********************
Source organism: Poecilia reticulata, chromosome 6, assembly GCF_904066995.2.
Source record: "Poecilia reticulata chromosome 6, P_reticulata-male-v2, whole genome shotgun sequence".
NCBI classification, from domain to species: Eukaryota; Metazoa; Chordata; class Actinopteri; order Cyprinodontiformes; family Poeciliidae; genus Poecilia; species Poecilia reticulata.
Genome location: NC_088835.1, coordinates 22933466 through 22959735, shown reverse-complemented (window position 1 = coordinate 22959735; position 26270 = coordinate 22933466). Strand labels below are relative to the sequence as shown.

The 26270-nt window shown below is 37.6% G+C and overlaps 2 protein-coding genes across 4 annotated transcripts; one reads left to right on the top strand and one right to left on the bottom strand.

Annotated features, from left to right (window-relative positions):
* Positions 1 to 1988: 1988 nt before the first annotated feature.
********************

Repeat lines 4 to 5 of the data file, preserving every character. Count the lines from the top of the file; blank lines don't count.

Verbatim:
Genome location: NC_088835.1, coordinates 22933466 through 22959735, shown reverse-complemented (window position 1 = coordinate 22959735; position 26270 = coordinate 22933466). Strand labels below are relative to the sequence as shown.

The 26270-nt window shown below is 37.6% G+C and overlaps 2 protein-coding genes across 4 annotated transcripts; one reads left to right on the top strand and one right to left on the bottom strand.